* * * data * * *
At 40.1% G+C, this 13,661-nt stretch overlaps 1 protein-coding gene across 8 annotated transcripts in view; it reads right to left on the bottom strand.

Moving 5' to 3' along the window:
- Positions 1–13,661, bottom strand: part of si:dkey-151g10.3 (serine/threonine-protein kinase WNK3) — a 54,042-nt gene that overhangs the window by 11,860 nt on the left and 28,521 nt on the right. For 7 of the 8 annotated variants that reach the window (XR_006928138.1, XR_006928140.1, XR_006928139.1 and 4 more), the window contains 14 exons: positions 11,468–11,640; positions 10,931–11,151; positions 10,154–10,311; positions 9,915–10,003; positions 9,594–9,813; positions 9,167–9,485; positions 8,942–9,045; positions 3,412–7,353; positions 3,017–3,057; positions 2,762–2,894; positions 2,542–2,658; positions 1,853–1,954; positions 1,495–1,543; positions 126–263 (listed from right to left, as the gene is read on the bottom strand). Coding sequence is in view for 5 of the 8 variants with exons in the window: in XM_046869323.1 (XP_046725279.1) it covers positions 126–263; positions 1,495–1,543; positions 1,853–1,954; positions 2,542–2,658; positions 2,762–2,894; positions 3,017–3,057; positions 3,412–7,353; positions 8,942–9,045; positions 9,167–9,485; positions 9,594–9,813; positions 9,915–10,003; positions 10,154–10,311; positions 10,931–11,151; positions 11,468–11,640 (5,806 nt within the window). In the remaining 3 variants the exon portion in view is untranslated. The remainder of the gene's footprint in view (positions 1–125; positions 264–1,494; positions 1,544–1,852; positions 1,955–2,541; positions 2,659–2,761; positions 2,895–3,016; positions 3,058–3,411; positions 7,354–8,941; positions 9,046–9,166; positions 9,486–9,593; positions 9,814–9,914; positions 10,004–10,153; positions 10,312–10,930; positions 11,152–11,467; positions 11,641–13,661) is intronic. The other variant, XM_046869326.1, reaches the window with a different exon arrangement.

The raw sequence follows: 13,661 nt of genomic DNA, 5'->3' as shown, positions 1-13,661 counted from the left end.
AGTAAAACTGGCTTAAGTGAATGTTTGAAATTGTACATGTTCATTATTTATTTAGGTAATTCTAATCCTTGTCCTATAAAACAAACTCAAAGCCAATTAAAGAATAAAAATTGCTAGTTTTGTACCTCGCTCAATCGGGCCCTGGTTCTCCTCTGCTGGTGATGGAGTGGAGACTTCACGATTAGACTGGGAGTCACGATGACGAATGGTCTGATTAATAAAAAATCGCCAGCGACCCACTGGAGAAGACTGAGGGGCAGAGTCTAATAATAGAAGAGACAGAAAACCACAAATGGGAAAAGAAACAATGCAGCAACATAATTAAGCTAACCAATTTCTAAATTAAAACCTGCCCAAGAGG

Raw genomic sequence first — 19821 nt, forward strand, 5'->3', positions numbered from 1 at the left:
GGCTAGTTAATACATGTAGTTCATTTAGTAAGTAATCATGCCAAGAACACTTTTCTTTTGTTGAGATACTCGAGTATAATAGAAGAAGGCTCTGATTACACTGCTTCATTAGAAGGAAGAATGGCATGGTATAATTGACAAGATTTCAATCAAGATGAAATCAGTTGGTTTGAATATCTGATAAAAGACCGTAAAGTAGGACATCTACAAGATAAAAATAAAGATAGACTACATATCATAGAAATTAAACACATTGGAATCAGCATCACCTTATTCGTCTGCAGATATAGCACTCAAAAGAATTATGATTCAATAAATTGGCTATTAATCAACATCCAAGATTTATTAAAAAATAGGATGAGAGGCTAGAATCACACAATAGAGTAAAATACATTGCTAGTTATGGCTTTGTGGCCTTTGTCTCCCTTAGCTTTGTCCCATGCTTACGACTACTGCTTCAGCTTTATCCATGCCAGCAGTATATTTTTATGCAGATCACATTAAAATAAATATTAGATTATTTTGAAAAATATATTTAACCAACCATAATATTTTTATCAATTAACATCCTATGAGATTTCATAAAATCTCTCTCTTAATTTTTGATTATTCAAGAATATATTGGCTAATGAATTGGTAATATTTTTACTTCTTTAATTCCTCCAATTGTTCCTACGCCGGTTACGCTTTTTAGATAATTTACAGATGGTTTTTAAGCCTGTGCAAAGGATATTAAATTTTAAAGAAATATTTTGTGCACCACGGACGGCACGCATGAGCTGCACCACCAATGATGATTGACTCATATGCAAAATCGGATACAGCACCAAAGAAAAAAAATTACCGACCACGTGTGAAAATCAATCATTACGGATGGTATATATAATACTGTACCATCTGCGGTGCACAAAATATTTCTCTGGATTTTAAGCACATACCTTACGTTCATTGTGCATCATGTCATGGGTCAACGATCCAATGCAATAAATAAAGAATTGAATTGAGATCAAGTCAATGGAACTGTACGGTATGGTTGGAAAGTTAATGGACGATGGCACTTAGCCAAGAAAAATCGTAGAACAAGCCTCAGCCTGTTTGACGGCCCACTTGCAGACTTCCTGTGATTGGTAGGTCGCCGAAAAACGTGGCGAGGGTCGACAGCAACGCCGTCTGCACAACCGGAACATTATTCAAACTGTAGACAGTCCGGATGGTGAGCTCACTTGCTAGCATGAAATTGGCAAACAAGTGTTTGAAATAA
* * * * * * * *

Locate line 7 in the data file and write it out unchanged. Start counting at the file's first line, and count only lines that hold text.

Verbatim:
GGCTAGTTAATACATGTAGTTCATTTAGTAAGTAATCATGCCAAGAACACTTTTCTTTTGTTGAGATACTCGAGTATAATAGAAGAAGGCTCTGATTACACTGCTTCATTAGAAGGAAGAATGGCATGGTATAATTGACAAGATTTCAATCAAGATGAAATCAGTTGGTTTGAATATCTGATAAAAGACCGTAAAGTAGGACATCTACAAGATAAAAATAAAGATAGACTACATATCATAGAAATTAAACACATTGGAATCAGCATCACCTTATTCGTCTGCAGATATAGCACTCAAAAGAATTATGATTCAATAAATTGGCTATTAATCAACATCCAAGATTTATTAAAAAATAGGATGAGAGGCTAGAATCACACAATAGAGTAAAATACATTGCTAGTTATGGCTTTGTGGCCTTTGTCTCCCTTAGCTTTGTCCCATGCTTACGACTACTGCTTCAGCTTTATCCATGCCAGCAGTATATTTTTATGCAGATCACATTAAAATAAATATTAGATTATTTTGAAAAATATATTTAACCAACCATAATATTTTTATCAATTAACATCCTATGAGATTTCATAAAATCTCTCTCTTAATTTTTGATTATTCAAGAATATATTGGCTAATGAATTGGTAATATTTTTACTTCTTTAATTCCTCCAATTGTTCCTACGCCGGTTACGCTTTTTAGATAATTTACAGATGGTTTTTAAGCCTGTGCAAAGGATATTAAATTTTAAAGAAATATTTTGTGCACCACGGACGGCACGCATGAGCTGCACCACCAATGATGATTGACTCATATGCAAAATCGGATACAGCACCAAAGAAAAAAAATTACCGACCACGTGTGAAAATCAATCATTACGGATGGTATATATAATACTGTACCATCTGCGGTGCACAAAATATTTCTCTGGATTTTAAGCACATACCTTACGTTCATTGTGCATCATGTCATGGGTCAACGATCCAATGCAATAAATAAAGAATTGAATTGAGATCAAGTCAATGGAACTGTACGGTATGGTTGGAAAGTTAATGGACGATGGCACTTAGCCAAGAAAAATCGTAGAACAAGCCTCAGCCTGTTTGACGGCCCACTTGCAGACTTCCTGTGATTGGTAGGTCGCCGAAAAACGTGGCGAGGGTCGACAGCAACGCCGTCTGCACAACCGGAACATTATTCAAACTGTAGACAGTCCGGATGGTGAGCTCACTTGCTAGCATGAAATTGGCAAACAAGTGTTTGAAATAA